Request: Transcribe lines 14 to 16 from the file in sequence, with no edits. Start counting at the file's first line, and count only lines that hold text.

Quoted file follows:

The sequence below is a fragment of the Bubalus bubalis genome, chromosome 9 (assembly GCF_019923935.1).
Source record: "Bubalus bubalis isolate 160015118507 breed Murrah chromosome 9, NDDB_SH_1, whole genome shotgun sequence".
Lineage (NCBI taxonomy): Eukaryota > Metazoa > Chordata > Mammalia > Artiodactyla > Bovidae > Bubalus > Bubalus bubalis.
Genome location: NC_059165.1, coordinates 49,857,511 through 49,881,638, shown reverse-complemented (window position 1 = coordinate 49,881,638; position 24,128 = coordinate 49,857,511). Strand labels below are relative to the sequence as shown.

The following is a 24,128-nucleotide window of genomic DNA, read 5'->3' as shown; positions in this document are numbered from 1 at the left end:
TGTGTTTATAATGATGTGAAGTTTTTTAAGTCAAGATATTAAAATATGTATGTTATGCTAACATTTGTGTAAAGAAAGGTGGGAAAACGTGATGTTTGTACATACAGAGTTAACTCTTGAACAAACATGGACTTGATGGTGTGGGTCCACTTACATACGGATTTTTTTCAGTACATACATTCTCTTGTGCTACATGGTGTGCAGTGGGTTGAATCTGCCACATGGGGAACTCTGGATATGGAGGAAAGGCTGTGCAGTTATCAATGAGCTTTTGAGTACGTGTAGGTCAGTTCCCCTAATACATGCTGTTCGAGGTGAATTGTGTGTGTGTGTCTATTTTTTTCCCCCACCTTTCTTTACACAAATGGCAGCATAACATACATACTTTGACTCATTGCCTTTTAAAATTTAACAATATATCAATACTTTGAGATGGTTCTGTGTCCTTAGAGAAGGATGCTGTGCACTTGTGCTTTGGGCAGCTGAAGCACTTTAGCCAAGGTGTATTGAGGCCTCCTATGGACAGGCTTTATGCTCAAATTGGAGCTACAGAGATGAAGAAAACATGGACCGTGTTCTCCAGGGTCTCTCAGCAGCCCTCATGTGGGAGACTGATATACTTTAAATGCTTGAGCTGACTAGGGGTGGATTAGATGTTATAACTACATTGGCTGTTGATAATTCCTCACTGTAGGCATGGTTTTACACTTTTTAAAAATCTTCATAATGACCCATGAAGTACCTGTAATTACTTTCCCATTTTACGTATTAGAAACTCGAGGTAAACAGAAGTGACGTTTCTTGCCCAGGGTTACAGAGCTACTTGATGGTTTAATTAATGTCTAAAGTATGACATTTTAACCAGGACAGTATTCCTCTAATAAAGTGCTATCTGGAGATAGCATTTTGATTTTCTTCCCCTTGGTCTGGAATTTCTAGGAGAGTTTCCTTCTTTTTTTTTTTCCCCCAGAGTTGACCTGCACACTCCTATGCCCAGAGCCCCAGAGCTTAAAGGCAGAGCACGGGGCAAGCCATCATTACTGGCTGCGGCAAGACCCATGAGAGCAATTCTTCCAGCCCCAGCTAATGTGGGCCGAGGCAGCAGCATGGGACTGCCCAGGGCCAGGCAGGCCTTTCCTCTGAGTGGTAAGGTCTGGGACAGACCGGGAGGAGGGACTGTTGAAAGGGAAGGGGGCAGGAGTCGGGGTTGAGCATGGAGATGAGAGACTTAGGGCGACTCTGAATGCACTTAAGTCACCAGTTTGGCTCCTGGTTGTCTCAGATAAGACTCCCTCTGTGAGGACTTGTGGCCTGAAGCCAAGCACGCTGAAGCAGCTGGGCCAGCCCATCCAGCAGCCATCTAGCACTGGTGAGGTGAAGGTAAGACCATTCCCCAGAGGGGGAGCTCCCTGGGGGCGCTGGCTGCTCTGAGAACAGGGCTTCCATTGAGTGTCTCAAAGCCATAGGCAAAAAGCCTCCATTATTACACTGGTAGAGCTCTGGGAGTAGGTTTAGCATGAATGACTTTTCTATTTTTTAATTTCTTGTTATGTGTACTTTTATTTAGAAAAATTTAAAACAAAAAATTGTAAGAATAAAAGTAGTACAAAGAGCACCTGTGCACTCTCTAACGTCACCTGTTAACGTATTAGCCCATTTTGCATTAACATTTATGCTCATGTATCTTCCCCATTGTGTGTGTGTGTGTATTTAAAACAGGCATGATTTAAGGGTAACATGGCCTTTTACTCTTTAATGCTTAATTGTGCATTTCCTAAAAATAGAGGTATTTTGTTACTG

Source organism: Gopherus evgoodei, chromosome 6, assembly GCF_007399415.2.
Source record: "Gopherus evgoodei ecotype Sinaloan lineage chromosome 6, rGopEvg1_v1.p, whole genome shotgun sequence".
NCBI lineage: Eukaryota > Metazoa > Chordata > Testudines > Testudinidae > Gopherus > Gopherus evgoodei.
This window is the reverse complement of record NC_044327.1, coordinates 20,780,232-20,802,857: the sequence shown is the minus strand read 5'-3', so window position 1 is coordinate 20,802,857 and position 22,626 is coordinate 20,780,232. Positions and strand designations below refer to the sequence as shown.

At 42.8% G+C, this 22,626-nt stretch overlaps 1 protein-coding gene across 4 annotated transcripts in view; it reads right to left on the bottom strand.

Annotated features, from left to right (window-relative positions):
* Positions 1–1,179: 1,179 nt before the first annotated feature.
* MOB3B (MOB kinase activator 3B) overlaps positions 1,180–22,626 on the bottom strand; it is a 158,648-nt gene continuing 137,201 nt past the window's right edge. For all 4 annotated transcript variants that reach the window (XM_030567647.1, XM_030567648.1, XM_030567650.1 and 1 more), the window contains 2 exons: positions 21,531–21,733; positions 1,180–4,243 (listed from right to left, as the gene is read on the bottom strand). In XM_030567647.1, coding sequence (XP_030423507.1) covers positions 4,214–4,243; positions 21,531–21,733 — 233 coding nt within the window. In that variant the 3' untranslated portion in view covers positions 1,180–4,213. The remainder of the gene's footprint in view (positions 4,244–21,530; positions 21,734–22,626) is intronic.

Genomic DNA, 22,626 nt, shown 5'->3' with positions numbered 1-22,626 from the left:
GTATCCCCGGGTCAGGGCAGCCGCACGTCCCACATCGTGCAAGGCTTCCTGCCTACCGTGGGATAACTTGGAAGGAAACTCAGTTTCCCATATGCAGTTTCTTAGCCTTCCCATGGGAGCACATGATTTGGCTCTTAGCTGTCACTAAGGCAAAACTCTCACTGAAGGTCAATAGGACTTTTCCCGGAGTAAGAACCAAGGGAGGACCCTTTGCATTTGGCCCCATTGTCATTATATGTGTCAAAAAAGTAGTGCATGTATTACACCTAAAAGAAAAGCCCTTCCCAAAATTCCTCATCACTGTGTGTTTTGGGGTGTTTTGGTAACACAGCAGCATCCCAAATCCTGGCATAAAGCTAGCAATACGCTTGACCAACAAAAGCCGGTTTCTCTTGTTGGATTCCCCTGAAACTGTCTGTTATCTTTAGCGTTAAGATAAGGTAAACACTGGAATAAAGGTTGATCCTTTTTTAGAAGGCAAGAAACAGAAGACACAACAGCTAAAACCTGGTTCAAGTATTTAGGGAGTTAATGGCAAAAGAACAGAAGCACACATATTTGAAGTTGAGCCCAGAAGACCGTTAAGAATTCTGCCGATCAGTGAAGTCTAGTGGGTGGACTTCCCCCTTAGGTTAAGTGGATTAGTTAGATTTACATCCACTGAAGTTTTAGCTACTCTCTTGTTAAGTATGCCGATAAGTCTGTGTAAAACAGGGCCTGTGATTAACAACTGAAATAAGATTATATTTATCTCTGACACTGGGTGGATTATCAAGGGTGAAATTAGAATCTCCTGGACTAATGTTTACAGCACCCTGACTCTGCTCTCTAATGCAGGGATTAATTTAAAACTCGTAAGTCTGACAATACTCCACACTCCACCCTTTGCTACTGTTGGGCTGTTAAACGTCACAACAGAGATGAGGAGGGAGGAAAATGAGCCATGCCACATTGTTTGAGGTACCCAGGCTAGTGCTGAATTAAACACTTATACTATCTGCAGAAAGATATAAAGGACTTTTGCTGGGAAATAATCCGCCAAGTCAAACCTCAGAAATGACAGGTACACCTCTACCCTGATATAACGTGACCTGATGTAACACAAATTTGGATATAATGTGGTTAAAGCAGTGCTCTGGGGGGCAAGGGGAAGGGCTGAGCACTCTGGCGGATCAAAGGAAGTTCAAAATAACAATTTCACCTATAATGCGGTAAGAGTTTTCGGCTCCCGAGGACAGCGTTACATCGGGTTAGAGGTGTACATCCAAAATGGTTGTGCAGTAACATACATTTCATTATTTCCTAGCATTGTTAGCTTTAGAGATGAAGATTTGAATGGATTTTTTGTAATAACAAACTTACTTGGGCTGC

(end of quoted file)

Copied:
* MOB3B (MOB kinase activator 3B) overlaps positions 1,180–22,626 on the bottom strand; it is a 158,648-nt gene continuing 137,201 nt past the window's right edge. For all 4 annotated transcript variants that reach the window (XM_030567647.1, XM_030567648.1, XM_030567650.1 and 1 more), the window contains 2 exons: positions 21,531–21,733; positions 1,180–4,243 (listed from right to left, as the gene is read on the bottom strand). In XM_030567647.1, coding sequence (XP_030423507.1) covers positions 4,214–4,243; positions 21,531–21,733 — 233 coding nt within the window. In that variant the 3' untranslated portion in view covers positions 1,180–4,213. The remainder of the gene's footprint in view (positions 4,244–21,530; positions 21,734–22,626) is intronic.

Genomic DNA, 22,626 nt, shown 5'->3' with positions numbered 1-22,626 from the left:
GTATCCCCGGGTCAGGGCAGCCGCACGTCCCACATCGTGCAAGGCTTCCTGCCTACCGTGGGATAACTTGGAAGGAAACTCAGTTTCCCATATGCAGTTTCTTAGCCTTCCCATGGGAGCACATGATTTGGCTCTTAGCTGTCACTAAGGCAAAACTCTCACTGAAGGTCAATAGGACTTTTCCCGGAGTAAGAACCAAGGGAGGACCCTTTGCATTTGGCCCCATTGTCATTATATGTGTCAAAAAAGTAGTGCATGTATTACACCTAAAAGAAAAGCCCTTCCCAAAATTCCTCATCACTGTGTGTTTTGGGGTGTTTTGGTAACACAGCAGCATCCCAAATCCTGGCATAAAGCTAGCAATACGCTTGACCAACAAAAGCCGGTTTCTCTTGTTGGATTCCCCTGAAACTGTCTGTTATCTTTAGCGTTAAGATAAGGTAAACACTGGAATAAAGGTTGATCCTTTTTTAGAAGGCAAGAAACAGAAGACACAACAGCTAAAACCTGGTTCAAGTATTTAGGGAGTTAATGGCAAAAGAACAGAAGCACACATATTTGAAGTTGAGCCCAGAAGACCGTTAAGAATTCTGCCGATCAGTGAAGTCTAGTGGGTGGACTTCCCCCTTAGGTTAAGTGGATTAGTTAGATTTACATCCACTGAAGTTTTAGCTACTCTCTTGTTAAGTATGCCGATAAGTCTGTGTAAAACAGGGCCTGTGATTAACAACTGAAATAAGATTATATTTATCTCTGACACTGGGTGGATTATCAAGGGTGAAATTAGAATCTCCTGGACTAATGTTTACAGCACCCTGACTCTGCTCTCTAATGCAGGGATTAATTTAAAACTCGTAAGTCTGACAATACTCCACACTCCACCCTTTGCTACTGTTGGGCTGTTAAACGTCACAACAGAGATGAGGAGGGAGGAAAATGAGCCATGCCACATTGTTTGAGGTACCCAGGCTAGTGCTGAATTAAACACTTATACTATCTGCAGAAAGATATAAAGGACTTTTGCTGGGAAATAATCCGCCAAGTCAAACCTCAGAAATGACAGGTACACCTCTACCCTGATATAACGTGACCTGATGTAACACAAATTTGGATATAATGTGGTTAAAGCAGTGCTCTGGGGGGCAAGGGGAAGGGCTGAGCACTCTGGCGGATCAAAGGAAGTTCAAAATAACAATTTCACCTATAATGCGGTAAGAGTTTTCGGCTCCCGAGGACAGCGTTACATCGGGTTAGAGGTGTACATCCAAAATGGTTGTGCAGTAACATACATTTCATTATTTCCTAGCATTGTTAGCTTTAGAGATGAAGATTTGAATGGATTTTTTGTAATAACAAACTTACTTGGGCTGC